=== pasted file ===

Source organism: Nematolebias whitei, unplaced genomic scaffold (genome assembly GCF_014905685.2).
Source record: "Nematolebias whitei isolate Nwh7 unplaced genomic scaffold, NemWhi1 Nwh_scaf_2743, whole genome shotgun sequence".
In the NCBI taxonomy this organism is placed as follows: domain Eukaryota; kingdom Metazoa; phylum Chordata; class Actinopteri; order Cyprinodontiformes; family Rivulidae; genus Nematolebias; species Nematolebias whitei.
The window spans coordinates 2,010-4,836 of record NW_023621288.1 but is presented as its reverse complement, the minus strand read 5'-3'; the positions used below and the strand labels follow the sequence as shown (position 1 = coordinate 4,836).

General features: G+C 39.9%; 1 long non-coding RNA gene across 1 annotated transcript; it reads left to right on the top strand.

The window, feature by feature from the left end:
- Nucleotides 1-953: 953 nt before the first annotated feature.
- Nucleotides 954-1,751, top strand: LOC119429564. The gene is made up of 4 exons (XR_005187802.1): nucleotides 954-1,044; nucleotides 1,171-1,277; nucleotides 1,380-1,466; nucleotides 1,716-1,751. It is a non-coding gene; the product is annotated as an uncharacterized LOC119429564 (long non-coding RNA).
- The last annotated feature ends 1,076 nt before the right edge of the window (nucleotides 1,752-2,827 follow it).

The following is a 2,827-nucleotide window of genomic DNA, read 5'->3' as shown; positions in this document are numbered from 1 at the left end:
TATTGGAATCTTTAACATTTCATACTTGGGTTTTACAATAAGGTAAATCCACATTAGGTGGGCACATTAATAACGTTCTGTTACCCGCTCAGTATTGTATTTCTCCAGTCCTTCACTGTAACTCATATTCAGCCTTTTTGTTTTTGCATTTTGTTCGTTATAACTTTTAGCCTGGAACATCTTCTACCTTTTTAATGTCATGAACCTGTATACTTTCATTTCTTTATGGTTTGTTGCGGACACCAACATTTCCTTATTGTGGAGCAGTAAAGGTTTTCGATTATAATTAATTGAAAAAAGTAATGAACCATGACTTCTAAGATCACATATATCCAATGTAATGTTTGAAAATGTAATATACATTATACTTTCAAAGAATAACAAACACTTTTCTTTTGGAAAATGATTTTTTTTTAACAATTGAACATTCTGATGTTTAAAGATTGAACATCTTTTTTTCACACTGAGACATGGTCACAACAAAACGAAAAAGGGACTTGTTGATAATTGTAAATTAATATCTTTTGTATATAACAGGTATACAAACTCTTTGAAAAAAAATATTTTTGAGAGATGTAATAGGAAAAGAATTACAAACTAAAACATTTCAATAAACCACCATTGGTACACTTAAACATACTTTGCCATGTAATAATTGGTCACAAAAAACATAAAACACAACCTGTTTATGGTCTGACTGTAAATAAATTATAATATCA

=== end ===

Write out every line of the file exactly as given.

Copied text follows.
Source organism: Nematolebias whitei, unplaced genomic scaffold (genome assembly GCF_014905685.2).
Source record: "Nematolebias whitei isolate Nwh7 unplaced genomic scaffold, NemWhi1 Nwh_scaf_2743, whole genome shotgun sequence".
In the NCBI taxonomy this organism is placed as follows: domain Eukaryota; kingdom Metazoa; phylum Chordata; class Actinopteri; order Cyprinodontiformes; family Rivulidae; genus Nematolebias; species Nematolebias whitei.
The window spans coordinates 2,010-4,836 of record NW_023621288.1 but is presented as its reverse complement, the minus strand read 5'-3'; the positions used below and the strand labels follow the sequence as shown (position 1 = coordinate 4,836).

General features: G+C 39.9%; 1 long non-coding RNA gene across 1 annotated transcript; it reads left to right on the top strand.

The window, feature by feature from the left end:
- Nucleotides 1-953: 953 nt before the first annotated feature.
- Nucleotides 954-1,751, top strand: LOC119429564. The gene is made up of 4 exons (XR_005187802.1): nucleotides 954-1,044; nucleotides 1,171-1,277; nucleotides 1,380-1,466; nucleotides 1,716-1,751. It is a non-coding gene; the product is annotated as an uncharacterized LOC119429564 (long non-coding RNA).
- The last annotated feature ends 1,076 nt before the right edge of the window (nucleotides 1,752-2,827 follow it).

The following is a 2,827-nucleotide window of genomic DNA, read 5'->3' as shown; positions in this document are numbered from 1 at the left end:
TATTGGAATCTTTAACATTTCATACTTGGGTTTTACAATAAGGTAAATCCACATTAGGTGGGCACATTAATAACGTTCTGTTACCCGCTCAGTATTGTATTTCTCCAGTCCTTCACTGTAACTCATATTCAGCCTTTTTGTTTTTGCATTTTGTTCGTTATAACTTTTAGCCTGGAACATCTTCTACCTTTTTAATGTCATGAACCTGTATACTTTCATTTCTTTATGGTTTGTTGCGGACACCAACATTTCCTTATTGTGGAGCAGTAAAGGTTTTCGATTATAATTAATTGAAAAAAGTAATGAACCATGACTTCTAAGATCACATATATCCAATGTAATGTTTGAAAATGTAATATACATTATACTTTCAAAGAATAACAAACACTTTTCTTTTGGAAAATGATTTTTTTTTAACAATTGAACATTCTGATGTTTAAAGATTGAACATCTTTTTTTCACACTGAGACATGGTCACAACAAAACGAAAAAGGGACTTGTTGATAATTGTAAATTAATATCTTTTGTATATAACAGGTATACAAACTCTTTGAAAAAAAATATTTTTGAGAGATGTAATAGGAAAAGAATTACAAACTAAAACATTTCAATAAACCACCATTGGTACACTTAAACATACTTTGCCATGTAATAATTGGTCACAAAAAACATAAAACACAACCTGTTTATGGTCTGACTGTAAATAAATTATAATATCA